Erotic Faith: Being in Love from Jane Austen to D. H. Lawrence

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University of Chicago Press, Aug 10, 1990 - Literary Criticism - 363 pages
In this profoundly original and far-reaching study, Robert M. Polhemus shows how novels have helped to make erotic love a matter of faith in modern life. Erotic faith, Polhemus argues, is an emotional conviction—ultimately religious in nature—that meaning, value, hope, and even the possibility of transcendence can be found in love.

Drawing on a wide range of disciplines, Polhemus shows the reciprocity of love as subject, the novel as form, and faith as motive in important works by Jane Austen, Walter Scott, the Brontės, Dickens, George Eliot, Trollope, Thomas Hardy, Joyce, D. H. Lawrence, Virginia Woolf, and Samuel Beckett. Throughout, Polhemus relates the novelists' representation of love to that of such artists as Botticelli, Vermeer, Claude Lorrain, Redon, and Klimt. Juxtaposing their paintings with nineteenth- and twentieth-century texts both reveals the ways in which novels develop and individualize common erotic and religious themes and illustrates how the novel has influenced our perception of all art.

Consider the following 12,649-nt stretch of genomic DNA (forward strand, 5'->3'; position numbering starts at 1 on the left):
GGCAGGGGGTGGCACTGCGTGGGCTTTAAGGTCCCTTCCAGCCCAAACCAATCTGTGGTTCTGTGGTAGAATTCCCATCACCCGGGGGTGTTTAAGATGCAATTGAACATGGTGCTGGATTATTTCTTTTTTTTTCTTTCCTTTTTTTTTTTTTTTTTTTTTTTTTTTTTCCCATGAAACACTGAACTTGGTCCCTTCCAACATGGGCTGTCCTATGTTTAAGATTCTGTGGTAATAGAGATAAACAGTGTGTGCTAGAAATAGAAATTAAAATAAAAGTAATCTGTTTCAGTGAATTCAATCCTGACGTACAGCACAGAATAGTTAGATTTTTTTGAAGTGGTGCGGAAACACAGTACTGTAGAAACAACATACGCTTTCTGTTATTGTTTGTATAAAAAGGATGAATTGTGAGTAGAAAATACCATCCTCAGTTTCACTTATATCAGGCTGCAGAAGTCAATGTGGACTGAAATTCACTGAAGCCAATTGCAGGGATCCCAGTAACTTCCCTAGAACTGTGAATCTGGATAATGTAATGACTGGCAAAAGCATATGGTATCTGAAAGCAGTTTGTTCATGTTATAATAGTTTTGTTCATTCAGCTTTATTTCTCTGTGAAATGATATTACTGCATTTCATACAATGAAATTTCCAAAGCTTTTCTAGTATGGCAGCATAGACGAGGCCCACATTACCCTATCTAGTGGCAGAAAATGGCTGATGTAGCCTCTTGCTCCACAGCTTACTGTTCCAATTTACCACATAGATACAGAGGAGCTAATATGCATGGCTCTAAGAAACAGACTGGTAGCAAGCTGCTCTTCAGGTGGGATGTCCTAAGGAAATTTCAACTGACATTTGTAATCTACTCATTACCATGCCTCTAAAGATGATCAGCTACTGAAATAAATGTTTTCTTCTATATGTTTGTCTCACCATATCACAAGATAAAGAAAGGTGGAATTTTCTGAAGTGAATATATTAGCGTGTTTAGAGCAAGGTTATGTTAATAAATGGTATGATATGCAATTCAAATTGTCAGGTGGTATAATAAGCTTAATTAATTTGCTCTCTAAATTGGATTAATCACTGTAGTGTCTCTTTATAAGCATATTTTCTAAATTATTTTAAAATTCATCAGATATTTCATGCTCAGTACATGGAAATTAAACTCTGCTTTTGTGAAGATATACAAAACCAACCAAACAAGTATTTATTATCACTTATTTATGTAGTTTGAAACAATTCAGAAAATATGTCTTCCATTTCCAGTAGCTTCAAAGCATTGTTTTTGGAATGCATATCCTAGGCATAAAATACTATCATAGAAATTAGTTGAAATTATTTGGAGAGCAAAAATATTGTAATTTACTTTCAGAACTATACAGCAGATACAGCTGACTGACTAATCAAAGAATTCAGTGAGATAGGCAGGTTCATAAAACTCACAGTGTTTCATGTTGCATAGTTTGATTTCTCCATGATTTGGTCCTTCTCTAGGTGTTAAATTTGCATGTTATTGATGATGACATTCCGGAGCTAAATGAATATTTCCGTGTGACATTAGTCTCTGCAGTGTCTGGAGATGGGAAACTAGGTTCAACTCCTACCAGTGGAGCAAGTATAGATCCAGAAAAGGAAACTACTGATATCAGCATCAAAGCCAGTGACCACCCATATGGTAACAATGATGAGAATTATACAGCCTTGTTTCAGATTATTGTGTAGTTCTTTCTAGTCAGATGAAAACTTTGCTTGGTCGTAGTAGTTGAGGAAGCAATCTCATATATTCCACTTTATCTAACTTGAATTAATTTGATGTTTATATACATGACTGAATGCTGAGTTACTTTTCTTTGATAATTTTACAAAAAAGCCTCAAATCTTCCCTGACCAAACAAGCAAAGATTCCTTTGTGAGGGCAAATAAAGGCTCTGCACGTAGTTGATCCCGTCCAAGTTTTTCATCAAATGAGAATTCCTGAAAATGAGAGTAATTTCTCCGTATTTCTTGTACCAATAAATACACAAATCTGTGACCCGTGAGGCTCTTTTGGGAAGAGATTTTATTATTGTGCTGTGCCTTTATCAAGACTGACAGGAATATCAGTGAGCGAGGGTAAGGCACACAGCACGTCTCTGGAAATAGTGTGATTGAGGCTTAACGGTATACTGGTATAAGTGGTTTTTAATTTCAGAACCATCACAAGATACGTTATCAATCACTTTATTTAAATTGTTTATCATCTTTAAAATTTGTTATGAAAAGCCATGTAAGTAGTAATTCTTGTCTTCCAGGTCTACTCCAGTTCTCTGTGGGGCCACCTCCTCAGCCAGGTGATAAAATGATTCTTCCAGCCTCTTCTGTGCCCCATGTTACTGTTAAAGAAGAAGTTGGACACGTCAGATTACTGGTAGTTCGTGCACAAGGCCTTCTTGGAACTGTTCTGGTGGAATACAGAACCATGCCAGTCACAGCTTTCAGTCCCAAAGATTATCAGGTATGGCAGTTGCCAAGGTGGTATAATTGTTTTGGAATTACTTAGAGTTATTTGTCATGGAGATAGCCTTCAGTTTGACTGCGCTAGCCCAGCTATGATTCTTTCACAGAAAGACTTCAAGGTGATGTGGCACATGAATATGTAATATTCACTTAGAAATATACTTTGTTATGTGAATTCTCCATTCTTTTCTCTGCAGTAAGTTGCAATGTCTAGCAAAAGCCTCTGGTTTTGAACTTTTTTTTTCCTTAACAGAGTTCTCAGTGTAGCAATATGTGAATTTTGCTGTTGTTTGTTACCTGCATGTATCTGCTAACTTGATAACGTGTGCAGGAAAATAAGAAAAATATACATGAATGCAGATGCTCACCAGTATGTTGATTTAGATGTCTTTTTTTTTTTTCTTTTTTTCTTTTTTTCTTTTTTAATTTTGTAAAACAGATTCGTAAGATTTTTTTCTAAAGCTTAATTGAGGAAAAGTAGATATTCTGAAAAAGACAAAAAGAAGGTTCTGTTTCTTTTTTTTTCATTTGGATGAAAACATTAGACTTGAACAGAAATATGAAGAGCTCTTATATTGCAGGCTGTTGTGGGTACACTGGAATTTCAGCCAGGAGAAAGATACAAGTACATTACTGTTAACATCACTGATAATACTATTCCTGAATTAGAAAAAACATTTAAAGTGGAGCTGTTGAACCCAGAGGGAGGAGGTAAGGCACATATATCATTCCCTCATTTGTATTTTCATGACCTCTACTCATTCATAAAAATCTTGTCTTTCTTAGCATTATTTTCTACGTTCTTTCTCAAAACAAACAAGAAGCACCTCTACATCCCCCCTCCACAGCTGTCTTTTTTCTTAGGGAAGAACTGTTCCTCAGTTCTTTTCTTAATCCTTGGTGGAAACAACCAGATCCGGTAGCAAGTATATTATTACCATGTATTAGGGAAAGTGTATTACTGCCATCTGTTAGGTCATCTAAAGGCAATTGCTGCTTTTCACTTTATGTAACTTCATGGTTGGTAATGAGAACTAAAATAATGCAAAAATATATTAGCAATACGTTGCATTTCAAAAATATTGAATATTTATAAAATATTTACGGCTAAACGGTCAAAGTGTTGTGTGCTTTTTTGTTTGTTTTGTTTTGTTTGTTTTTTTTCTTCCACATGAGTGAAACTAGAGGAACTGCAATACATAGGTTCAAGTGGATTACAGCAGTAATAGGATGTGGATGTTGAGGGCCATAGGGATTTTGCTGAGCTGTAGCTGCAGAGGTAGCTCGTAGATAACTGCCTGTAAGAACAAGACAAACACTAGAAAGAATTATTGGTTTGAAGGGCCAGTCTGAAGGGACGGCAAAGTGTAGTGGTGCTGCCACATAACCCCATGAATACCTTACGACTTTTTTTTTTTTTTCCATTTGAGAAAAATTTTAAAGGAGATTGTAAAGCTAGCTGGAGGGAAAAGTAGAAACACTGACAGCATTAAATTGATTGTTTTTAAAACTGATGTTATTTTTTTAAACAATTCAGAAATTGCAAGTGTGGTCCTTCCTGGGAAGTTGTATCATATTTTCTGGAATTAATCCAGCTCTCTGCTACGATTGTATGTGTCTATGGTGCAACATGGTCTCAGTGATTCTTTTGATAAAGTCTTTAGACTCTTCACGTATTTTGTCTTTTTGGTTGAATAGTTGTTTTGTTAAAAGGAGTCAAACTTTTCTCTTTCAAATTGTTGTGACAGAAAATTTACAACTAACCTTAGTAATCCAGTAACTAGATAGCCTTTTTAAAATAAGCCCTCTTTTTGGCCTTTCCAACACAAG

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Contents

The Feather Plucked from Cupids Wing
1
Jane Austens Pride and Prejudice 1813
28
Walter Scotts The Bride of Lammermoor 1819
55
Emily Brontės Wuthering Heights 1817
79
Charlotte Brontės Villette 1853
108
Charles Dickenss Great Expectations 186061
137
George Eliots The Mill on the Floss 1860
168
Anthony Trollopes Phineas FinnPhineas Redux 186974
196
Thomas Hardys Far from the Madding Crowd 1874
223
The Joyce of Love and the Language of Flowers 190439
251
D H Lawrences Lady Chatterleys Lover 1928
279
The Art of Love and Love among the Ruins
307
Notes
313
Select Bibliography
335
Index
349
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About the author (1990)

Robert M. Polhemus is Chair of the English Department and Joseph S. Atha Professor in Humanities at Stanford University.

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